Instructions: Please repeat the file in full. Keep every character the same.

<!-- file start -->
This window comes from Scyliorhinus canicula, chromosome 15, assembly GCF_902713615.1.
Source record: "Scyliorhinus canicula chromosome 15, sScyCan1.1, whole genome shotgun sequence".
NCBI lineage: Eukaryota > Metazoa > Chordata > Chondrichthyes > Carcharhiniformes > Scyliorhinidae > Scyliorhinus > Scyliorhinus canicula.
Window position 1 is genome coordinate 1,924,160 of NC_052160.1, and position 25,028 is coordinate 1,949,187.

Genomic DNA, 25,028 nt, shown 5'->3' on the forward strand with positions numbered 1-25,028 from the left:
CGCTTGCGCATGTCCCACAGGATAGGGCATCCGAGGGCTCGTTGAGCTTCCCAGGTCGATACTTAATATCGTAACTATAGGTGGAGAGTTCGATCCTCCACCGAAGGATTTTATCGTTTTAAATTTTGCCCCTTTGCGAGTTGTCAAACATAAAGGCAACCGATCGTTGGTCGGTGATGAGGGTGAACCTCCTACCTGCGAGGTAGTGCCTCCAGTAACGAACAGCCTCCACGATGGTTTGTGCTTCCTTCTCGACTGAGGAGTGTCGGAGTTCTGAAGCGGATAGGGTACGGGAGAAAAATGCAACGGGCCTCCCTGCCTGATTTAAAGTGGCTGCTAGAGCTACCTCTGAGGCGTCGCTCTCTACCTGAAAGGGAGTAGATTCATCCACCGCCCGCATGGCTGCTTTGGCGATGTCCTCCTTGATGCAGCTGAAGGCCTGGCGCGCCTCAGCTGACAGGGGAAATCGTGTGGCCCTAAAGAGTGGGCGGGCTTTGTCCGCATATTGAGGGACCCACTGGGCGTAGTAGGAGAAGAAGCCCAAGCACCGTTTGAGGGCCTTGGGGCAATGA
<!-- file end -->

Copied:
This window comes from Scyliorhinus canicula, chromosome 15, assembly GCF_902713615.1.
Source record: "Scyliorhinus canicula chromosome 15, sScyCan1.1, whole genome shotgun sequence".
NCBI lineage: Eukaryota > Metazoa > Chordata > Chondrichthyes > Carcharhiniformes > Scyliorhinidae > Scyliorhinus > Scyliorhinus canicula.
Window position 1 is genome coordinate 1,924,160 of NC_052160.1, and position 25,028 is coordinate 1,949,187.

Genomic DNA, 25,028 nt, shown 5'->3' on the forward strand with positions numbered 1-25,028 from the left:
CGCTTGCGCATGTCCCACAGGATAGGGCATCCGAGGGCTCGTTGAGCTTCCCAGGTCGATACTTAATATCGTAACTATAGGTGGAGAGTTCGATCCTCCACCGAAGGATTTTATCGTTTTAAATTTTGCCCCTTTGCGAGTTGTCAAACATAAAGGCAACCGATCGTTGGTCGGTGATGAGGGTGAACCTCCTACCTGCGAGGTAGTGCCTCCAGTAACGAACAGCCTCCACGATGGTTTGTGCTTCCTTCTCGACTGAGGAGTGTCGGAGTTCTGAAGCGGATAGGGTACGGGAGAAAAATGCAACGGGCCTCCCTGCCTGATTTAAAGTGGCTGCTAGAGCTACCTCTGAGGCGTCGCTCTCTACCTGAAAGGGAGTAGATTCATCCACCGCCCGCATGGCTGCTTTGGCGATGTCCTCCTTGATGCAGCTGAAGGCCTGGCGCGCCTCAGCTGACAGGGGAAATCGTGTGGCCCTAAAGAGTGGGCGGGCTTTGTCCGCATATTGAGGGACCCACTGGGCGTAGTAGGAGAAGAAGCCCAAGCACCGTTTGAGGGCCTTGGGGCAATGA